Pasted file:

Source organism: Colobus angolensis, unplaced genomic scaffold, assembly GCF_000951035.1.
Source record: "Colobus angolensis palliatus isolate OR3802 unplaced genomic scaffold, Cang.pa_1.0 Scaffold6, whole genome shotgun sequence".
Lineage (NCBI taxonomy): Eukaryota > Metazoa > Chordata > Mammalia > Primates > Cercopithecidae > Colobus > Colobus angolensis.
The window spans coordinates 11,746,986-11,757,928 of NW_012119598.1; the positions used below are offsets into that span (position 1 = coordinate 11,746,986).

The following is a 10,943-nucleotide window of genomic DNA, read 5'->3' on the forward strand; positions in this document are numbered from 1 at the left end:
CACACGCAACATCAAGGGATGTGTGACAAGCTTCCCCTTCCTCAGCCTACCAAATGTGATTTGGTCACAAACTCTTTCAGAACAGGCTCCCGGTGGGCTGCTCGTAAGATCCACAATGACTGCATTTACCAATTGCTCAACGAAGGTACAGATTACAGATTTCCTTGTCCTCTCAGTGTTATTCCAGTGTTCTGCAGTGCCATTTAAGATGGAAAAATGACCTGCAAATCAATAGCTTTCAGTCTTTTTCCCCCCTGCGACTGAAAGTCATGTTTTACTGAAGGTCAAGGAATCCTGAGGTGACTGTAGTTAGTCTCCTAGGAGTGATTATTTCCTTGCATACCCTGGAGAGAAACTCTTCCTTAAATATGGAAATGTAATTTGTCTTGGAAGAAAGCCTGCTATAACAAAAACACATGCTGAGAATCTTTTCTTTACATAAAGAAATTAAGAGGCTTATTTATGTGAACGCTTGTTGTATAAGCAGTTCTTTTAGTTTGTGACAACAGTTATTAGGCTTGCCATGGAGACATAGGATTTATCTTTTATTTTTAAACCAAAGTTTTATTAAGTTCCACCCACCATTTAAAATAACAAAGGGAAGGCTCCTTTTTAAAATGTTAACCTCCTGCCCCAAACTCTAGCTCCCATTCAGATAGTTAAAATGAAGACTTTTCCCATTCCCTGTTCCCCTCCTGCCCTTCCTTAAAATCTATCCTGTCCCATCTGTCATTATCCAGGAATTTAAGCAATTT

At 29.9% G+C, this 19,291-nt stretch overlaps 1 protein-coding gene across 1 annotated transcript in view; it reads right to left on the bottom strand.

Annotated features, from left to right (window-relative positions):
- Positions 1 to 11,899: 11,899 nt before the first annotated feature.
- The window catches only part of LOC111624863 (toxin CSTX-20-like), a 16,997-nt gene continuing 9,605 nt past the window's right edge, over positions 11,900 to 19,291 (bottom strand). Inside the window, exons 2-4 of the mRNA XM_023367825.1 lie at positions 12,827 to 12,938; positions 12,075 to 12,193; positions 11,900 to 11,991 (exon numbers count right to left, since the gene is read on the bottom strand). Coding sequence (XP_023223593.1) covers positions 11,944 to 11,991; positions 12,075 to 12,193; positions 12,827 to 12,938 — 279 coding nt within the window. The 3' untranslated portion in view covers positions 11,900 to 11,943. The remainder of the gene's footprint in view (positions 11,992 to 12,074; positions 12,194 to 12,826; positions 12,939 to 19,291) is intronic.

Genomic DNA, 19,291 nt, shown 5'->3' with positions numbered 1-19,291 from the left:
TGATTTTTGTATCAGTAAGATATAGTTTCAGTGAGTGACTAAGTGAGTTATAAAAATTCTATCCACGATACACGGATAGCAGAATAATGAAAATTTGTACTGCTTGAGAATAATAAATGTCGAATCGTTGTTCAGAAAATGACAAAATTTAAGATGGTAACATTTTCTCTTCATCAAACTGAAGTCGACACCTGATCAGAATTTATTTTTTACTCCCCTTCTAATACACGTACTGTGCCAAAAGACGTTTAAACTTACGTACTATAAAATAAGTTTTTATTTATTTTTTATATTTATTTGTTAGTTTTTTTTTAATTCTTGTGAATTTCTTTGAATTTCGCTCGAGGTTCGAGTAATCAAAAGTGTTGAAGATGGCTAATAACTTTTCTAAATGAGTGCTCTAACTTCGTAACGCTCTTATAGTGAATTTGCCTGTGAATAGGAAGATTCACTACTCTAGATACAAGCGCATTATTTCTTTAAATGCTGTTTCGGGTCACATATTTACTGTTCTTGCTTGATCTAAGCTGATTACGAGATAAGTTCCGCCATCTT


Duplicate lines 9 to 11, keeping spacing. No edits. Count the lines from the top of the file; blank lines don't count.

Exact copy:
- Positions 1 to 11,899: 11,899 nt before the first annotated feature.
- The window catches only part of LOC111624863 (toxin CSTX-20-like), a 16,997-nt gene continuing 9,605 nt past the window's right edge, over positions 11,900 to 19,291 (bottom strand). Inside the window, exons 2-4 of the mRNA XM_023367825.1 lie at positions 12,827 to 12,938; positions 12,075 to 12,193; positions 11,900 to 11,991 (exon numbers count right to left, since the gene is read on the bottom strand). Coding sequence (XP_023223593.1) covers positions 11,944 to 11,991; positions 12,075 to 12,193; positions 12,827 to 12,938 — 279 coding nt within the window. The 3' untranslated portion in view covers positions 11,900 to 11,943. The remainder of the gene's footprint in view (positions 11,992 to 12,074; positions 12,194 to 12,826; positions 12,939 to 19,291) is intronic.

Genomic DNA, 19,291 nt, shown 5'->3' with positions numbered 1-19,291 from the left: